Breonna Taylor’s Death Spurs Justice Department Probe Of Louisville Police : NPR

Breonna Taylor's Death Spurs Justice Department Probe Of Louisville Police : NPR

Attorney General Merrick Garland speaks at the Department of Justice on April 26. Garland announced that the DOJ will open an investigation into the Louisville Metro Police Department.

Mandel Ngan /POOL/AFP via Getty Images


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Mandel Ngan /POOL/AFP via Getty Images


Attorney General Merrick Garland speaks at the Department of Justice on April 26. Garland announced that the DOJ will open an investigation into the Louisville Metro Police Department.

Mandel Ngan /POOL/AFP via Getty Images

The Justice Department will launch an investigation into the city of Louisville, Ky., and its police department to determine if there is a pattern of discrimination or excessive force within its ranks, Attorney General Merrick Garland announced on Monday.

The investigation marks the launch of the second such “pattern or practice” investigation since Garland took over as attorney general and comes more than a year after the police killing of Breonna Taylor in Louisville fueled worldwide protests against police violence and racial injustice.

“The investigation will assess whether LMPD [Louisville Metro Police Department] engages in a pattern or practice of using unreasonable force, including with respect to people involved in peaceful, expressive activities,” Garland said.

“It will determine whether LMPD engages in unconstitutional stops, searches and seizures, as well as whether the department unlawfully executes search warrants on private homes.”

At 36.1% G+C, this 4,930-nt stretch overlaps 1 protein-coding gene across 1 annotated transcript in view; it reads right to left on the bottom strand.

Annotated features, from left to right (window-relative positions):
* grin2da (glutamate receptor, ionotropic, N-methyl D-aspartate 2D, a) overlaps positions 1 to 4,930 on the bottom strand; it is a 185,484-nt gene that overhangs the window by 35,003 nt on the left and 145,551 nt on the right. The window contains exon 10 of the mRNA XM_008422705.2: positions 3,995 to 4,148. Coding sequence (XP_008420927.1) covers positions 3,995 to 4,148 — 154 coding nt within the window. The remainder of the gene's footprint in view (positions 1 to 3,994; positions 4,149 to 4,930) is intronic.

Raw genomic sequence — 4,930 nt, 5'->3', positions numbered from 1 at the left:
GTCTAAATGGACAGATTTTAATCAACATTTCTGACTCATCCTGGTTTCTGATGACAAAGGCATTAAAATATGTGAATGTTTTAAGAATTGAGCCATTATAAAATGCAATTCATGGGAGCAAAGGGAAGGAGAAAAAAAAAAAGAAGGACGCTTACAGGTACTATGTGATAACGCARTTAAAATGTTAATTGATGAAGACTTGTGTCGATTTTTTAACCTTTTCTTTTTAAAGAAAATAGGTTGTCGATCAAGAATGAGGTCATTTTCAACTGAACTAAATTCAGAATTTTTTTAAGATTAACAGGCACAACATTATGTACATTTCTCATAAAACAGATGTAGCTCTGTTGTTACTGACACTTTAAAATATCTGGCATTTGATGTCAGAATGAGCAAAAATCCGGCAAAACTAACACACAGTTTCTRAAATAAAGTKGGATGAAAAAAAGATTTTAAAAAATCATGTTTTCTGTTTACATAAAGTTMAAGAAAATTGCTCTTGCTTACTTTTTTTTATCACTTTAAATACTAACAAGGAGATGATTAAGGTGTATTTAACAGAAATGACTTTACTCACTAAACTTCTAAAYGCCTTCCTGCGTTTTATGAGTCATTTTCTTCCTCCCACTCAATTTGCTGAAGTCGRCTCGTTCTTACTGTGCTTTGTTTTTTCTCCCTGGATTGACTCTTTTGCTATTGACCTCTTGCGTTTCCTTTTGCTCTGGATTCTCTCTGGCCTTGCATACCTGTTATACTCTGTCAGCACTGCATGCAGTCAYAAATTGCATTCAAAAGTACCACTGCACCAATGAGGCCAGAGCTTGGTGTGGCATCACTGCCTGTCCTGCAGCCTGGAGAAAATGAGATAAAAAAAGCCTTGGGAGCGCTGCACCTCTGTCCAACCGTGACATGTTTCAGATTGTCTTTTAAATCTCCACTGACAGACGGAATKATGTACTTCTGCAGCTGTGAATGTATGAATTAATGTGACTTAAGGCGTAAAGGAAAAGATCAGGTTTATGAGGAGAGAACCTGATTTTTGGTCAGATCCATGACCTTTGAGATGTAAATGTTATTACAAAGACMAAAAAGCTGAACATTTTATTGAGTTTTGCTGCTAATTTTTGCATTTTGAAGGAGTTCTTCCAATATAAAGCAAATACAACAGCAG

Taylor, a 26-year-old Louisville emergency medical technician, was shot and killed in her home last March by Louisville police officers as they attempted an early morning narcotics raid on her apartment.

Taylor was not the subject of the warrant, nor was the suspect at Taylor’s home.

The city settled a wrongful death lawsuit with Taylor’s family in September for $12 million. The settlement included a series of police reforms. Louisville had earlier also banned no-knock warrants.

One of the officers involved in the killing was fired by the department last year. The city’s police department said Officer Brett Hankison “displayed an extreme indifference to the value of human life.”

Monday’s announcement follows the launch of a similar “pattern or practice” investigation of the Minneapolis Police Department last Wednesday. That move came a day after a jury convicted former Minneapolis police officer Derek Chauvin on murder charges for the death of George Floyd.

Source: U.S. News and National Top Stories : NPR

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